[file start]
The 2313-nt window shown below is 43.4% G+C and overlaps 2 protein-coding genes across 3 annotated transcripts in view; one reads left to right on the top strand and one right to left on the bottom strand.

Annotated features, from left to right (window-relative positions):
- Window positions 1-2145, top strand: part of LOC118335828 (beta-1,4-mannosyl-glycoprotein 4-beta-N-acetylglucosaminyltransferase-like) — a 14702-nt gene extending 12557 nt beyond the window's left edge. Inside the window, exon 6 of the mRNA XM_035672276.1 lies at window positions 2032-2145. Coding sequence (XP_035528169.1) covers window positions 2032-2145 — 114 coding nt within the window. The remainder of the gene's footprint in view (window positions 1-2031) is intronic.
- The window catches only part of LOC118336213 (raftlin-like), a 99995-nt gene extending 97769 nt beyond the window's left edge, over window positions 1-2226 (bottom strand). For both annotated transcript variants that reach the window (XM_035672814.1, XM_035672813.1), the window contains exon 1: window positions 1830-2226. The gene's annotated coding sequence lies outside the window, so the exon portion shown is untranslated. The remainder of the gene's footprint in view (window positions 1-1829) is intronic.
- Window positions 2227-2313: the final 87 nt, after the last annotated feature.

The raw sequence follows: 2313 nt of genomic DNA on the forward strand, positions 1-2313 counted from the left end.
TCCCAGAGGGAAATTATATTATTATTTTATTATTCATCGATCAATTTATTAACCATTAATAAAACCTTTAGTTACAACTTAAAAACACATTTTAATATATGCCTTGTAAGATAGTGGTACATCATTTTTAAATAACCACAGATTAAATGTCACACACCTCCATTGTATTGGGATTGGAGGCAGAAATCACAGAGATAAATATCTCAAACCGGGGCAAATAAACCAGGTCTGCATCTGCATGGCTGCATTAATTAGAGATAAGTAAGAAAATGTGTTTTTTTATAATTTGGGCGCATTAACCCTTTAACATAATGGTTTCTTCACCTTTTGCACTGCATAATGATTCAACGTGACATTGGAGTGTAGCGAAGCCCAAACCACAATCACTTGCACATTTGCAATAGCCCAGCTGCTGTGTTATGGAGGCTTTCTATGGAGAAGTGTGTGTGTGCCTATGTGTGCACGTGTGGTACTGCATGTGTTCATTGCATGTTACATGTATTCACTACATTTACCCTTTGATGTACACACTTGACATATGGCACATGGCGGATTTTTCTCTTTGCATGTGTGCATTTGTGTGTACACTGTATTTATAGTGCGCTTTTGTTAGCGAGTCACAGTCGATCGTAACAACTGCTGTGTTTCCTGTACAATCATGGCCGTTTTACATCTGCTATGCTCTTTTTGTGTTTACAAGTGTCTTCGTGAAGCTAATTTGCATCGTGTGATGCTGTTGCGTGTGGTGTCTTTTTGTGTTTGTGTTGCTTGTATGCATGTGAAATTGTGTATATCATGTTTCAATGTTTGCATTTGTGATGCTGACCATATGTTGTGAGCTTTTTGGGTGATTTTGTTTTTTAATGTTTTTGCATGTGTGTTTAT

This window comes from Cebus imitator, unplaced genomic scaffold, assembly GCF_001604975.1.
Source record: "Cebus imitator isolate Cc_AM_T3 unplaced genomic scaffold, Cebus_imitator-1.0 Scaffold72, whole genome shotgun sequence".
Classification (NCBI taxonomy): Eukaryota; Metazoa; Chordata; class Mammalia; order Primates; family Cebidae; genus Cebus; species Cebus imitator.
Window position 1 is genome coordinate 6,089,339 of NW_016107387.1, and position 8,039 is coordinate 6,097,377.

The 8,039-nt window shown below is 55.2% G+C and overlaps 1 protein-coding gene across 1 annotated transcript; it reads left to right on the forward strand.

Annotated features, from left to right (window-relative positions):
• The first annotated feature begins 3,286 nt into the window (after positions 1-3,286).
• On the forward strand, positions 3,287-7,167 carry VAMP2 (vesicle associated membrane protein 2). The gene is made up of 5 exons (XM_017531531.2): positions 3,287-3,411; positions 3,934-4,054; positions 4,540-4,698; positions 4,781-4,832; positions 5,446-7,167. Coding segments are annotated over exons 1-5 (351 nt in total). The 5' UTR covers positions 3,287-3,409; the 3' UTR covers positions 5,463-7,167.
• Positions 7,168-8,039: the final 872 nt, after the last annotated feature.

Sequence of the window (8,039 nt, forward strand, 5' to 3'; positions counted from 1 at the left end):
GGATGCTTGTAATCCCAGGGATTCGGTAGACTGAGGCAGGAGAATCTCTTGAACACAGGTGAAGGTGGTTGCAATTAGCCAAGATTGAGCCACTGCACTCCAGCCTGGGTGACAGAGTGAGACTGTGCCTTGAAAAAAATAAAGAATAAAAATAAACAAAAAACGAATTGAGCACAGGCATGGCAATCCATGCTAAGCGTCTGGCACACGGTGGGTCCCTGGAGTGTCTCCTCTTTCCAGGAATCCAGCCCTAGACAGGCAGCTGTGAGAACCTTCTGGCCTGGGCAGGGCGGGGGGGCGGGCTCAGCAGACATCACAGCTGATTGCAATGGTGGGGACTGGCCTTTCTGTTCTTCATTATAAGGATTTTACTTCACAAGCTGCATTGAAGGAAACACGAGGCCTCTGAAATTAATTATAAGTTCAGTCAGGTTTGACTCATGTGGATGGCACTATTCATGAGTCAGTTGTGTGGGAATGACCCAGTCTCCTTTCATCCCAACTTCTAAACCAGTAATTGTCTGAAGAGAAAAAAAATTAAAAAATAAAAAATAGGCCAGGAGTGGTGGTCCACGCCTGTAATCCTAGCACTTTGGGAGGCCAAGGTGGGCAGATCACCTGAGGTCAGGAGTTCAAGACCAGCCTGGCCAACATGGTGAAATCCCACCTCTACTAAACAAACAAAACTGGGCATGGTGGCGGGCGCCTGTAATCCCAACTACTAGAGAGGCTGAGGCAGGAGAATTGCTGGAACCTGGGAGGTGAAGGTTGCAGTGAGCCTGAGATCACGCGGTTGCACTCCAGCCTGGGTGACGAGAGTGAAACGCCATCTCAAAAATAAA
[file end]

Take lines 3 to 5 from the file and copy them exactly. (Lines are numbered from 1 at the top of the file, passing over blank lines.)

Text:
- Window positions 1-2145, top strand: part of LOC118335828 (beta-1,4-mannosyl-glycoprotein 4-beta-N-acetylglucosaminyltransferase-like) — a 14702-nt gene extending 12557 nt beyond the window's left edge. Inside the window, exon 6 of the mRNA XM_035672276.1 lies at window positions 2032-2145. Coding sequence (XP_035528169.1) covers window positions 2032-2145 — 114 coding nt within the window. The remainder of the gene's footprint in view (window positions 1-2031) is intronic.
- The window catches only part of LOC118336213 (raftlin-like), a 99995-nt gene extending 97769 nt beyond the window's left edge, over window positions 1-2226 (bottom strand). For both annotated transcript variants that reach the window (XM_035672814.1, XM_035672813.1), the window contains exon 1: window positions 1830-2226. The gene's annotated coding sequence lies outside the window, so the exon portion shown is untranslated. The remainder of the gene's footprint in view (window positions 1-1829) is intronic.
- Window positions 2227-2313: the final 87 nt, after the last annotated feature.